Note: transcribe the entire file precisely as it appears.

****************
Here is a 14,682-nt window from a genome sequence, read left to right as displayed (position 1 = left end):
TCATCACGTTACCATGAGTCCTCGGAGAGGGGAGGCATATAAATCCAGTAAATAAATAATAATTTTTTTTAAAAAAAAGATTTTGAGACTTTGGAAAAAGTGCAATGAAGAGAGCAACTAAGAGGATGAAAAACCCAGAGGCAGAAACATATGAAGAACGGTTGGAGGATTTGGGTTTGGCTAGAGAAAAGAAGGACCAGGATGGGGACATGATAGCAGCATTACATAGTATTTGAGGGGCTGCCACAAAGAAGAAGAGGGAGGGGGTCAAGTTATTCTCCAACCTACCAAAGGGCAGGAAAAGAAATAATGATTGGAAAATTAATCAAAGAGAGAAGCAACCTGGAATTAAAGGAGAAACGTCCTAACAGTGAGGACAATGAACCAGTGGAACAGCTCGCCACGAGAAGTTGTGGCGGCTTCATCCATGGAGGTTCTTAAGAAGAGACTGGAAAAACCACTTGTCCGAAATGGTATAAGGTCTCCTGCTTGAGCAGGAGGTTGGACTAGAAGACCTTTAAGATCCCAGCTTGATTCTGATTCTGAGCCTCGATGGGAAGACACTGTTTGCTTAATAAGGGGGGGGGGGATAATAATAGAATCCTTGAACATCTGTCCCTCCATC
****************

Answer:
Here is a 14,682-nt window from a genome sequence, read left to right as displayed (position 1 = left end):
TCATCACGTTACCATGAGTCCTCGGAGAGGGGAGGCATATAAATCCAGTAAATAAATAATAATTTTTTTTAAAAAAAAGATTTTGAGACTTTGGAAAAAGTGCAATGAAGAGAGCAACTAAGAGGATGAAAAACCCAGAGGCAGAAACATATGAAGAACGGTTGGAGGATTTGGGTTTGGCTAGAGAAAAGAAGGACCAGGATGGGGACATGATAGCAGCATTACATAGTATTTGAGGGGCTGCCACAAAGAAGAAGAGGGAGGGGGTCAAGTTATTCTCCAACCTACCAAAGGGCAGGAAAAGAAATAATGATTGGAAAATTAATCAAAGAGAGAAGCAACCTGGAATTAAAGGAGAAACGTCCTAACAGTGAGGACAATGAACCAGTGGAACAGCTCGCCACGAGAAGTTGTGGCGGCTTCATCCATGGAGGTTCTTAAGAAGAGACTGGAAAAACCACTTGTCCGAAATGGTATAAGGTCTCCTGCTTGAGCAGGAGGTTGGACTAGAAGACCTTTAAGATCCCAGCTTGATTCTGATTCTGAGCCTCGATGGGAAGACACTGTTTGCTTAATAAGGGGGGGGGGGATAATAATAGAATCCTTGAACATCTGTCCCTCCATC